Everyone is a critic. They will have something good or bad to say about your choices. Don’t get upset when someone tells you something is poorly designed. Take in all the criticism, review all aspects of the design, then ask if what you built is properly designed. When the Flatiron building’s construction was completed in 1902, it received a lot of negative comments about its “awkwardness” and its “a disgrace to our city, an outrage to our sense of the artistic, and a menace to life”. Is it not an iconic building? How practical and cost effective would it be for us to “improve” its design to something more traditional? Stop worrying about if you code is poorly designed, just write it!

Categories: Planet

Getting started with ZF2 and Google App Engine

ManChuck - Sat, 2013-11-02 05:57

A few weeks ago, I attended ZendCon. I stopped by the Google App Engine booth where I picked up $1,000 for App Engine and $1,000 for Compute Engine. Since Google App Engine now supports PHP, I decided to give it a whirl. Im going to build a ZF2 application that will allow me to keep track of all my Magic the Gathering cards. I am going to use the Compute engine to parse out the HTML from Gatherer which is wizards online library for all the cards.
To get started I had to register my application with Google App Engine. In order to enter the code, I had to head over to a different location that just had me fill out a form and told me that Google would send me instructions on how to continue. So for now I will just use the free quotas.
Next setting up my computer so I would be able to develop locally. Setting up the SDK was fairly painless, I followed the instructions here and fired up the instance like so:

C:\Python27\python.exe "C:/Program Files (x86)/Google/google_appengine/" "--php_executable_path=C:\php\php-cgi.exe" C:\Web\MANCHUCK\Magic-Card-Keeper

And got a number of errors:

WARNING 2013-11-02 06:20:08,349] Could not initialize images API; you are likely missing the Python "PIL" module. INFO 2013-11-02 06:20:08,361] Starting API server at: http://localhost:57533 INFO 2013-11-02 06:20:08,367] Starting module "default" running at: http://localhost:8080 INFO 2013-11-02 06:20:08,371] Starting admin server at: http://localhost:8000 ERROR 2013-11-02 06:20:09,490] The PHP runtime is not available Traceback (most recent call last): File "C:\Program Files (x86)\Google\google_appengine\google\appengine\tools\devappserver2\", line 219, in new_instance self._check_environment(php_executable_path) File "C:\Program Files (x86)\Google\google_appengine\google\appengine\tools\devappserver2\", line 193, in _check_environment raise _PHPEnvironmentError(check_process_stdout) _PHPEnvironmentError:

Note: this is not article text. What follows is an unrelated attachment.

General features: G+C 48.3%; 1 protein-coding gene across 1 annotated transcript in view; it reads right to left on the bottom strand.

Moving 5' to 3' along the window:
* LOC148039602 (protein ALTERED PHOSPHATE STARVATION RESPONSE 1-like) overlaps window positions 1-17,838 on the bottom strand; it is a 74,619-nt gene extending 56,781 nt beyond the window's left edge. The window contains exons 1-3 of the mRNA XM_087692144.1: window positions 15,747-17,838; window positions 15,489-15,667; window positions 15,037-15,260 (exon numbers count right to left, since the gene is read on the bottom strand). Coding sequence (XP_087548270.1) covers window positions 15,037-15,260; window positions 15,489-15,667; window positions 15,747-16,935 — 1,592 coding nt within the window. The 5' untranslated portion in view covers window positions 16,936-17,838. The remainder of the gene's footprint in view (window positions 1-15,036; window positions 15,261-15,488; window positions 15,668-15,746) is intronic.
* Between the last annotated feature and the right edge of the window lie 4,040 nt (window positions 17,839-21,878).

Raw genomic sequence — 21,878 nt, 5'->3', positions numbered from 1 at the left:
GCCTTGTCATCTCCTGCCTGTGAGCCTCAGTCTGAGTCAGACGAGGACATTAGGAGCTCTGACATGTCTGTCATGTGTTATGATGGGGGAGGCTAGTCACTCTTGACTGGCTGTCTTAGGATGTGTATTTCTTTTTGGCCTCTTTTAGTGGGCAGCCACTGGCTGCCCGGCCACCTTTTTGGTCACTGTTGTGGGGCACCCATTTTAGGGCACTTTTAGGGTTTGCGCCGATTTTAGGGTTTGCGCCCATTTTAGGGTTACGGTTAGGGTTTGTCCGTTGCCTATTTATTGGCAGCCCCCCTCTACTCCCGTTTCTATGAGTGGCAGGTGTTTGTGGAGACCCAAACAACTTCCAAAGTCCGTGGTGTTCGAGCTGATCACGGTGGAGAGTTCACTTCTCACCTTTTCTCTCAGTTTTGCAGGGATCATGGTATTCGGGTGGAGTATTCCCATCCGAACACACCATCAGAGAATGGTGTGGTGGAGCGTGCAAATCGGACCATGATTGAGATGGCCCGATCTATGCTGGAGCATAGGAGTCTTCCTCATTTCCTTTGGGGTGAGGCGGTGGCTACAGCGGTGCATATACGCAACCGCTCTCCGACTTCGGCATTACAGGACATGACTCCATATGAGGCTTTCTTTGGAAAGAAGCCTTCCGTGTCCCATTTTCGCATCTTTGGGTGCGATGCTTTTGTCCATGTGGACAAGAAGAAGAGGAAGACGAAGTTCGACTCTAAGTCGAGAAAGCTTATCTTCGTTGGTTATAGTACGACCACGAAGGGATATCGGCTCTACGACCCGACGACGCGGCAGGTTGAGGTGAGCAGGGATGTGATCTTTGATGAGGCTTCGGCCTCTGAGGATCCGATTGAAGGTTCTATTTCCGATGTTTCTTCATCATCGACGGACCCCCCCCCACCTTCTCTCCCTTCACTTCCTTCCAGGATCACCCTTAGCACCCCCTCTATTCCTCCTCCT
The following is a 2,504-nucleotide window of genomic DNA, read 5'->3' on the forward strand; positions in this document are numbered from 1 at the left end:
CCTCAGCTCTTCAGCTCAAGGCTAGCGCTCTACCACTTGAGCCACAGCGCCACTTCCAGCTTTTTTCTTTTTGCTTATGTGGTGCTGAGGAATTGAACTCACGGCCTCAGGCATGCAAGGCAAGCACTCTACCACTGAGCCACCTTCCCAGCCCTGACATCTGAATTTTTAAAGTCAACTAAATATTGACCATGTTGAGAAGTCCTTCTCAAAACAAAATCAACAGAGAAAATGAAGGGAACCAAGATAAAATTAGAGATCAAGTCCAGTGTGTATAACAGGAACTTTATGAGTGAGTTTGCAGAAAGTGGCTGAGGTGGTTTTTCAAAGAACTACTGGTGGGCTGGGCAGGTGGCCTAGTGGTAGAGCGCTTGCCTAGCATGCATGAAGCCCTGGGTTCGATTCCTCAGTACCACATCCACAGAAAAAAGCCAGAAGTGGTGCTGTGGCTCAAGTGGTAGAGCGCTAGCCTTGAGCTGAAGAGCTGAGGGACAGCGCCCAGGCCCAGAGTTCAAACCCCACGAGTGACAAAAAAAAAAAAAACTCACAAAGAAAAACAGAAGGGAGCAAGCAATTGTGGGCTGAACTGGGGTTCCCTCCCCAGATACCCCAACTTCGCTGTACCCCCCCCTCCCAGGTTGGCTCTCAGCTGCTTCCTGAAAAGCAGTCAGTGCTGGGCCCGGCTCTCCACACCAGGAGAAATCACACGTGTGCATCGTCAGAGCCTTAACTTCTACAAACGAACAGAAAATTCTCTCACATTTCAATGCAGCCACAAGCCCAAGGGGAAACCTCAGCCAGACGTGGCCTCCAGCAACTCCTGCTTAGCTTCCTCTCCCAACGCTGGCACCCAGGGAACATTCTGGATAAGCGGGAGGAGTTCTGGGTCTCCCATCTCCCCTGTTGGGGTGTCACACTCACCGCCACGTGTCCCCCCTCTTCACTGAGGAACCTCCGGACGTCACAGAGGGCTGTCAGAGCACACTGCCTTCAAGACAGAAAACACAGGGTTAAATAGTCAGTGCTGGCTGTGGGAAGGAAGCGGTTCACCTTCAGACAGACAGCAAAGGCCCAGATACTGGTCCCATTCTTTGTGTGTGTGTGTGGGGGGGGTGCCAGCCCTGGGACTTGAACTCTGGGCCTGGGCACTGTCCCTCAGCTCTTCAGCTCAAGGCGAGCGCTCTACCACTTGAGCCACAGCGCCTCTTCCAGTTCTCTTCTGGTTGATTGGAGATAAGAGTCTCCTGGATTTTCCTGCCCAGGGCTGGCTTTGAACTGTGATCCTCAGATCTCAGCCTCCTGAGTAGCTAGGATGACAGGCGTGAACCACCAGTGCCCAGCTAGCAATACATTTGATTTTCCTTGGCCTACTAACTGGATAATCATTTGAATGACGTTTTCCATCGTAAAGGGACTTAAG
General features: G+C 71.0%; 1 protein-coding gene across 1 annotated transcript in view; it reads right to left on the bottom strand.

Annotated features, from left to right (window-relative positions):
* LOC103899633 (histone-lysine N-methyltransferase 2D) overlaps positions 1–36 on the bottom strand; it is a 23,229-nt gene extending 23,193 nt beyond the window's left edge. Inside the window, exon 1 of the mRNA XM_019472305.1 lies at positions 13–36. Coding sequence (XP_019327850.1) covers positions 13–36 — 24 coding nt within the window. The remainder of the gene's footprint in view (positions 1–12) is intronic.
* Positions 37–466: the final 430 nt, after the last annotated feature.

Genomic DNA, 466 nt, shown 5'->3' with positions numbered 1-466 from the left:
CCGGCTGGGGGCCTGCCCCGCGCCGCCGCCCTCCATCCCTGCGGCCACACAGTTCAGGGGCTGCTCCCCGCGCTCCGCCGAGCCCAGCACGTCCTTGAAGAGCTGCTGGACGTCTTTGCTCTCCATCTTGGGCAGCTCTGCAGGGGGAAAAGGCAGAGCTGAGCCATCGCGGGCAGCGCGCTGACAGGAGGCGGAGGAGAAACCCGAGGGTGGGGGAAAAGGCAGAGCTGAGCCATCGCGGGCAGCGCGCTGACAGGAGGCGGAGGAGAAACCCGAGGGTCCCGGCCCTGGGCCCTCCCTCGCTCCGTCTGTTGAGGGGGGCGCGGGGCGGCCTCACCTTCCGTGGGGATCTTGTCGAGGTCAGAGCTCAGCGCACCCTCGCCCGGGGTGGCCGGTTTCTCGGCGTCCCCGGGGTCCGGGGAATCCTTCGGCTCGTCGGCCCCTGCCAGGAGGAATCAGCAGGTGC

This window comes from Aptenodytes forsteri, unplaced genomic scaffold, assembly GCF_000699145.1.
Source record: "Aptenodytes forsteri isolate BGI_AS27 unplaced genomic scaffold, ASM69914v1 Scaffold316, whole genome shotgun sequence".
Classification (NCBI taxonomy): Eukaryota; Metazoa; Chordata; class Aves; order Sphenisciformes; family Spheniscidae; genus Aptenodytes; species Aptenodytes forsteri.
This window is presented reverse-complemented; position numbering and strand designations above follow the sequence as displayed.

Fatal error: XCache: can't create lock in Unknown on line 0

Fatal error: XCache: failed init opcode cache in Unknown on line 0
The PHP runtime cannot be run with the "Memcache" PECL extension installed

So it looks like Google is not liking Memcache and XCache. So I just had to disable those extensions and all was well and I got my simple Hello World. So now to set up Zend Framework 2.

I created a simple composer.json file and followed the setup of the ZF2 skeleton application. I updated the app.yml file to point to the public folder like the following:

application: magic-card-keeper version: 1 runtime: php api_version: 1 threadsafe: true handlers: - url: .* script: public/index.php - url: /css static_dir: public/css - url: /js static_dir: public/js - url: /font static_dir: public/font - url: /img static_dir: public/img

When I navigated to http:\\localhost:8080, the page loaded but with no CSS, JS or images. Turns out the handler cascades down so I had to move the .* match to the bottom. BINGO! I see the skeleton app. Time to publish to App Engine using appcfg

C:\Python27\python.exe "C:/Program Files (x86)/Google/google_appengine/" -e c******@******.com --passin --no_cookies -R --runtime=php update C:\Web\MANCHUCK\Magic-Card-Keeper

appcfg ran with out any issues and after a short time, I was able to reach with no issues. All in all took about 15 min to get the app running after everything was installed and configured. Hopefully this will help to get people started with ZF2 and Google App Engine. Stay coding my friends

EDIT Realized that I should have put up the live site and the github links:
Live site:

Categories: Planet

Dear Congress...

Das Blog - Wed, 2013-04-10 01:44

 Dear Congres,


Seriously, just FUCKING STOP.
I read this one today and just couldn't believe it guys: